According to Roylance, the constant presence of music in his family in one form or another (his father played oboe with the Utah Symphony) made him vulnerable to the infectious "germ" of folk music when it appeared on the scene during his teen years. Like Cannon and Bradford, Roylance spent a goodly amount of time listening to various forms of folk music—The Kingston Trio, The Weavers, Pete Seeger—and was drawn to the banjo and guitar. He taught himself how to play by slowing down records and figuring out the chords, reproducing what he heard. His plucking eventually became so proficient that he began offering banjo lessons to other folk artists.
In 1964, Roylance and Bruce Phillips of the Utah Valley Boys joined with Polly Stewart to form Polly and the Valley Boys, vocal and instrumental ensemble with old-time string-band instrumentation. They played and sang together—labor and traditional songs, Phillips' own compositions, and bluegrass variations—for two years. Phillips was lead singer and guitarist, and an occasional mandolinist; Roylance played five-string banjo and flatpick guitar, and sang bass; Stewart strummed the autoharp (chorded zither) and rhythm guitar, sang harmony to Phillips' lead, and performed vocal solos.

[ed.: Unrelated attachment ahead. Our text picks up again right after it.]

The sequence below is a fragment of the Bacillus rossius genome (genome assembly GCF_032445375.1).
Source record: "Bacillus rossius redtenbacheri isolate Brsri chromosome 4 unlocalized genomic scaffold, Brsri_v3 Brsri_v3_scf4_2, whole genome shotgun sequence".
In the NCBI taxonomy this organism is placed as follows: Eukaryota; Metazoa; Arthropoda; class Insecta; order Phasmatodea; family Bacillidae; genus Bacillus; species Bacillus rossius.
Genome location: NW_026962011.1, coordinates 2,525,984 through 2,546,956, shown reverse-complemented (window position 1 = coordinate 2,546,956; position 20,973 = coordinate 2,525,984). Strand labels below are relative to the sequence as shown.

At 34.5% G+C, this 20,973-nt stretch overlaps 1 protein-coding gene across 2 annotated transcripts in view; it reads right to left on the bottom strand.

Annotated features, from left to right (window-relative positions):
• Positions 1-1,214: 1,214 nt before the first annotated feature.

Realizing that "there are no career moves in folk music" (a saying attributed to Utah Phillips), Roylance majored in mechanical engineering, continuing at the U through graduate school. The group broke up in 1966 when Stewart left for graduate school. And a year later, Roylance was in the Army.
Following a stint in Vietnam, which, says Roylance, "opened my eyes to reality,” he eventually snagged a job teaching engineering at the Massachusetts Institute of Technology (MIT), where he has remained for the past 32 years. Even though the study of polymers ("plastics;' in the parlance of The Graduate) has occupied his attention during that time, Roylance maintains that "the folk music era was the highlight of my life.” (From article The Revivalists by Linda Marion)